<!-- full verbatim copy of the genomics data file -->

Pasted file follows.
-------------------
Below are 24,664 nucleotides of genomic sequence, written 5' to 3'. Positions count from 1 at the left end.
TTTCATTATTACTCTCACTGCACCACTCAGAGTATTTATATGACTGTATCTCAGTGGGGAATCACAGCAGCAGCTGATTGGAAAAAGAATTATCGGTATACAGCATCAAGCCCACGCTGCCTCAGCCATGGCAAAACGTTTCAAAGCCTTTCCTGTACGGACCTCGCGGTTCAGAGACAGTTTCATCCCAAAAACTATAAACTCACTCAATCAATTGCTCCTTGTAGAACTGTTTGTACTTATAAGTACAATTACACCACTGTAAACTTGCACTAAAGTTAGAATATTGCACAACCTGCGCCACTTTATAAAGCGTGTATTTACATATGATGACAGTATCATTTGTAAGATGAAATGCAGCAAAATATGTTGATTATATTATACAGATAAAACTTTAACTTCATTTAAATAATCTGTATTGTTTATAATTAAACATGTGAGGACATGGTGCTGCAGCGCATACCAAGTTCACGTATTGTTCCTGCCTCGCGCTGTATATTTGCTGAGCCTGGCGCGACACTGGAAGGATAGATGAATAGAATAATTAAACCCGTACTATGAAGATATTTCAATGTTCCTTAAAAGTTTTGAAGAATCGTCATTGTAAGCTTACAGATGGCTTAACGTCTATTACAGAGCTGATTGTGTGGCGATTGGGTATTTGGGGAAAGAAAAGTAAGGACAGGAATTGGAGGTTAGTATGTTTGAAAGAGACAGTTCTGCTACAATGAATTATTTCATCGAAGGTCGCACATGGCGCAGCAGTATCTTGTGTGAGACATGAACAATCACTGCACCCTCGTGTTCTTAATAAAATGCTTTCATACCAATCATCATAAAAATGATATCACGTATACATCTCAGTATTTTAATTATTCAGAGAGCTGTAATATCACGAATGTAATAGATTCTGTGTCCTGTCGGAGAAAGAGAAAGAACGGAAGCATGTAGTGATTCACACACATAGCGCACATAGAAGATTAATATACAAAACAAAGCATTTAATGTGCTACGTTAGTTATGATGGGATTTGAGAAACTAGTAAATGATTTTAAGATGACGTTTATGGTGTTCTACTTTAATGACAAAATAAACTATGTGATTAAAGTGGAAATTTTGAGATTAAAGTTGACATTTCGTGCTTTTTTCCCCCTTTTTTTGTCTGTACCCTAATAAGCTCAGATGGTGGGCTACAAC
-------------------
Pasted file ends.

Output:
Below are 24,664 nucleotides of genomic sequence, written 5' to 3'. Positions count from 1 at the left end.
TTTCATTATTACTCTCACTGCACCACTCAGAGTATTTATATGACTGTATCTCAGTGGGGAATCACAGCAGCAGCTGATTGGAAAAAGAATTATCGGTATACAGCATCAAGCCCACGCTGCCTCAGCCATGGCAAAACGTTTCAAAGCCTTTCCTGTACGGACCTCGCGGTTCAGAGACAGTTTCATCCCAAAAACTATAAACTCACTCAATCAATTGCTCCTTGTAGAACTGTTTGTACTTATAAGTACAATTACACCACTGTAAACTTGCACTAAAGTTAGAATATTGCACAACCTGCGCCACTTTATAAAGCGTGTATTTACATATGATGACAGTATCATTTGTAAGATGAAATGCAGCAAAATATGTTGATTATATTATACAGATAAAACTTTAACTTCATTTAAATAATCTGTATTGTTTATAATTAAACATGTGAGGACATGGTGCTGCAGCGCATACCAAGTTCACGTATTGTTCCTGCCTCGCGCTGTATATTTGCTGAGCCTGGCGCGACACTGGAAGGATAGATGAATAGAATAATTAAACCCGTACTATGAAGATATTTCAATGTTCCTTAAAAGTTTTGAAGAATCGTCATTGTAAGCTTACAGATGGCTTAACGTCTATTACAGAGCTGATTGTGTGGCGATTGGGTATTTGGGGAAAGAAAAGTAAGGACAGGAATTGGAGGTTAGTATGTTTGAAAGAGACAGTTCTGCTACAATGAATTATTTCATCGAAGGTCGCACATGGCGCAGCAGTATCTTGTGTGAGACATGAACAATCACTGCACCCTCGTGTTCTTAATAAAATGCTTTCATACCAATCATCATAAAAATGATATCACGTATACATCTCAGTATTTTAATTATTCAGAGAGCTGTAATATCACGAATGTAATAGATTCTGTGTCCTGTCGGAGAAAGAGAAAGAACGGAAGCATGTAGTGATTCACACACATAGCGCACATAGAAGATTAATATACAAAACAAAGCATTTAATGTGCTACGTTAGTTATGATGGGATTTGAGAAACTAGTAAATGATTTTAAGATGACGTTTATGGTGTTCTACTTTAATGACAAAATAAACTATGTGATTAAAGTGGAAATTTTGAGATTAAAGTTGACATTTCGTGCTTTTTTCCCCCTTTTTTTGTCTGTACCCTAATAAGCTCAGATGGTGGGCTACAAC